Preventing and treating diabetes in women of childbearing age could reduce heart disease risk in the next generation

Yongfu Yu, Guoyou Qin, and Jiong Li

Cardiovascular diseases (CVD) are the leading cause of morbidity and mortality worldwide. [1] Despite remarkable achievements in prevention and treatment, the prevalence of CVD has increased in children and young adults in recent decades. [2,3] Therefore, research to further our understanding of early-onset CVD’s etiology is important for reducing the disease burden. 

A growing body of evidence has emerged concerning non-genetic intergenerational connections between maternal illness and risk factors for CVD among offspring. Therefore, poorly controlled maternal illness during pregnancy may exert effects on the development of CVD through “early life programming” and contribute significantly to increasing heart disease among offspring—a trend that will continue over time, constituting a new health challenge.

The prevalence of pregestational and gestational diabetes among women of childbearing age has been increasing globally. [4,5] Prenatal exposure to maternal diabetes has been associated with increased risks of several diseases, including obesity, diabetes, and congenital heart diseases, and asthma. [4] Previous studies have suggested that the offspring of mothers with diabetes are at an increased risk of metabolic syndrome and they have higher prevalence of risk factors for cardiovascular disease. However, it is not known whether and the extent to which intrauterine exposure to maternal diabetes may lead to an excessive risk of early-onset CVD in offspring from childhood to early adulthood.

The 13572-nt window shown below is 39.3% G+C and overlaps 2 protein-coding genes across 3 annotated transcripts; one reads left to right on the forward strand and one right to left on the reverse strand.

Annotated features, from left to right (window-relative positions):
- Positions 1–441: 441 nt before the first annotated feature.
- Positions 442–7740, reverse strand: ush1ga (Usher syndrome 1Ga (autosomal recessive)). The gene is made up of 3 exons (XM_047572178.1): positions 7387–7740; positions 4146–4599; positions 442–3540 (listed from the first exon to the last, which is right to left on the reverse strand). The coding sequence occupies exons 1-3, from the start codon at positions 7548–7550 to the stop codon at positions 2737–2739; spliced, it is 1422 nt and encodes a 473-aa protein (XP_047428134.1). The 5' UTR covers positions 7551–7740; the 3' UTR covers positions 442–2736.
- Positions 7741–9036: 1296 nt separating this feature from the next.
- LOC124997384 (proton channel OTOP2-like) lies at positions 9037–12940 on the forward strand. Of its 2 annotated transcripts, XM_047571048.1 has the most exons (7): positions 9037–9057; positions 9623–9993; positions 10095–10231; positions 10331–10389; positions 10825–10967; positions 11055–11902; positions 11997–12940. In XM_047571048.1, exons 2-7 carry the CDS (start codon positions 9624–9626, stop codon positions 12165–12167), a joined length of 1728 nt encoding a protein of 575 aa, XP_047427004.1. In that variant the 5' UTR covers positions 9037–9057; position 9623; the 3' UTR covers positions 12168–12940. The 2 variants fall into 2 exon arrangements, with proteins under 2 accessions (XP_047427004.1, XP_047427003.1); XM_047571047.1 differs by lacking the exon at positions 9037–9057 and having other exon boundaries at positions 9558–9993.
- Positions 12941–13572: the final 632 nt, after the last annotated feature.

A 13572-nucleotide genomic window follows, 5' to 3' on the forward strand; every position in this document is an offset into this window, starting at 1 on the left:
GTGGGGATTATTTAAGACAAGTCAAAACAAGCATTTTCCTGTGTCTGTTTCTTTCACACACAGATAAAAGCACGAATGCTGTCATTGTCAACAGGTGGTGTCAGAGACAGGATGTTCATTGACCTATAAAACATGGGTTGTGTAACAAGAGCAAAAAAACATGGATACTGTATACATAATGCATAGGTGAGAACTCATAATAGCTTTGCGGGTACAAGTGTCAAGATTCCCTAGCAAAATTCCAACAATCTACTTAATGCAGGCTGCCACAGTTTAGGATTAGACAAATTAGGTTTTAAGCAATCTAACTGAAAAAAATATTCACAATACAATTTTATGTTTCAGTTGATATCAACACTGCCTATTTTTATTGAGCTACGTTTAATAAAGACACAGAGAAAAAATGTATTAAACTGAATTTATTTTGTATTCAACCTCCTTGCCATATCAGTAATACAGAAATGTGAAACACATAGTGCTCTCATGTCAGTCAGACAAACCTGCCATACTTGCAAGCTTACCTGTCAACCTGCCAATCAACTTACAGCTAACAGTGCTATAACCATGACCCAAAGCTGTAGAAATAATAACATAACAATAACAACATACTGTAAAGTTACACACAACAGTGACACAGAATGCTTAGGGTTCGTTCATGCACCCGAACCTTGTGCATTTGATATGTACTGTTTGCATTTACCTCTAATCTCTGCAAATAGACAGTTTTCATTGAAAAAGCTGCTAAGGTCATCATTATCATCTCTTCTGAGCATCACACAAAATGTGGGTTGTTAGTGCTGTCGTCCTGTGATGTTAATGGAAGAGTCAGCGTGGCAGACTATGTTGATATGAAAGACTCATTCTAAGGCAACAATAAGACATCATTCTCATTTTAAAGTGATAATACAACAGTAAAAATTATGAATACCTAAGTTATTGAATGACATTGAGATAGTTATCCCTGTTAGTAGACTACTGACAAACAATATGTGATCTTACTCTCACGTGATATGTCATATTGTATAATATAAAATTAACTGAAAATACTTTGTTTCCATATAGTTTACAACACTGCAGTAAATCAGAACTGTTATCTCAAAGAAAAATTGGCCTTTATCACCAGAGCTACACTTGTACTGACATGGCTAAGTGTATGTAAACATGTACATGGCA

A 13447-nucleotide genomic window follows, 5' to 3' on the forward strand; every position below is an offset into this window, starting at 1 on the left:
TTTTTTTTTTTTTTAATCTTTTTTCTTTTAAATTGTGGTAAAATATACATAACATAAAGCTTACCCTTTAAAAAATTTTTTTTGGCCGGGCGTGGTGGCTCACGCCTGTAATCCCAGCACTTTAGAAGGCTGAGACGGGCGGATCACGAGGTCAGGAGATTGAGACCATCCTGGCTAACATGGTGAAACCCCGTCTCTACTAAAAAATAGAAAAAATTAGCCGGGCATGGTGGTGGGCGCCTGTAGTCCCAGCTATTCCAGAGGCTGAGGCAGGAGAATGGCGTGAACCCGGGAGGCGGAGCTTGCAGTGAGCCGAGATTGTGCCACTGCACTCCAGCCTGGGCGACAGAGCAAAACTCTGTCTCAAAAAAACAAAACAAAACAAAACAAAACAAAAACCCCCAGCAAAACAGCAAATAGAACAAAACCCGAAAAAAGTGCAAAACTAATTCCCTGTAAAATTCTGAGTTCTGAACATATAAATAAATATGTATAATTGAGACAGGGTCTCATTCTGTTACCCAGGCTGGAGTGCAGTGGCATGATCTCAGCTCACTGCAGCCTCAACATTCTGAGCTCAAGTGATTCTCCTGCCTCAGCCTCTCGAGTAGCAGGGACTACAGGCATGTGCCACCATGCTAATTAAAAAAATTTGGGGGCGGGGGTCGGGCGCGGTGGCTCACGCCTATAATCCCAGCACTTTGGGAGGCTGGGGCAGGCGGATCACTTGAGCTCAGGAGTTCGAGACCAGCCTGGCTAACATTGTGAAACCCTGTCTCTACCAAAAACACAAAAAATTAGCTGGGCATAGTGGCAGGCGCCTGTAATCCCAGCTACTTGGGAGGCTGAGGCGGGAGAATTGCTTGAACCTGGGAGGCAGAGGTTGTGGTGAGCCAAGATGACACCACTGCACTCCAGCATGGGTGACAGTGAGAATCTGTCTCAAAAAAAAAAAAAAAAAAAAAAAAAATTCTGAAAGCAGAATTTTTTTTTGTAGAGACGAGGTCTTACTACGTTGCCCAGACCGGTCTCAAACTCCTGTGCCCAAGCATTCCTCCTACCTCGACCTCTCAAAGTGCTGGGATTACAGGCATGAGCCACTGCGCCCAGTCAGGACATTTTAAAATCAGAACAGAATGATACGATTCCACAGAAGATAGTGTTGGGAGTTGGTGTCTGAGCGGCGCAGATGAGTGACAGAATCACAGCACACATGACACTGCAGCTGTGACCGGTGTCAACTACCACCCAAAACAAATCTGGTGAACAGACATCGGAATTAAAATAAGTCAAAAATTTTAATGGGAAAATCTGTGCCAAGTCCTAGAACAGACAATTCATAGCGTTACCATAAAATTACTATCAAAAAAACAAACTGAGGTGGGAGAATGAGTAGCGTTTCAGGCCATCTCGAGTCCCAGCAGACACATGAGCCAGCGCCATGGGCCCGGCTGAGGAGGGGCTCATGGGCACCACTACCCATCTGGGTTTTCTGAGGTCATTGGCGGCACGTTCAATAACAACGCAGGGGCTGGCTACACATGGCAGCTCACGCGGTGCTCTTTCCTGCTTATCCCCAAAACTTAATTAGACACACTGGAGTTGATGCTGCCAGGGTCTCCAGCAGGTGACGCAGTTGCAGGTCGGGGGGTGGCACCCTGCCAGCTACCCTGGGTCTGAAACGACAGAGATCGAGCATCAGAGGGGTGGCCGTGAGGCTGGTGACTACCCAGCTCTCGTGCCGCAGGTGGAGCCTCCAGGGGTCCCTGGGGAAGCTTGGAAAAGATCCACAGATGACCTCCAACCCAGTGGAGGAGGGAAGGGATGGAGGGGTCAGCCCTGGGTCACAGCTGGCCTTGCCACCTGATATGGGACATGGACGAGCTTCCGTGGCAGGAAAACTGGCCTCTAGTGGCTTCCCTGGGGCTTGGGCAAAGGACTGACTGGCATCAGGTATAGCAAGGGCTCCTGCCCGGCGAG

To answer our research question, we conducted this population-based cohort study including over 2.4 million live births born in Denmark during 1977-2016. We examined the associations between maternal diabetes and early-onset of CVD in offspring. Our study shows that children of mothers with diabetes, especially mothers with CVD history or diabetic complications, had increased rates of early-onset CVD throughout the early decades of life. If the associations are causal, then preventing and treating diabetes in women of childbearing age could have a significant impact on the reduction of CVD incidence in the next generation.

One strength of this population-based cohort study is using the high-quality prospectively collected data covering all Danish residents with nearly complete follow-up, thus minimizing the possibility of recall or selection bias. However, we still face a few methodological challenges. Although we adjusted for a wide range of potential confounders, the nature of an observational study could not rule out residual confounding by some uncontrolled genetic or familial environment or lifestyle characteristics.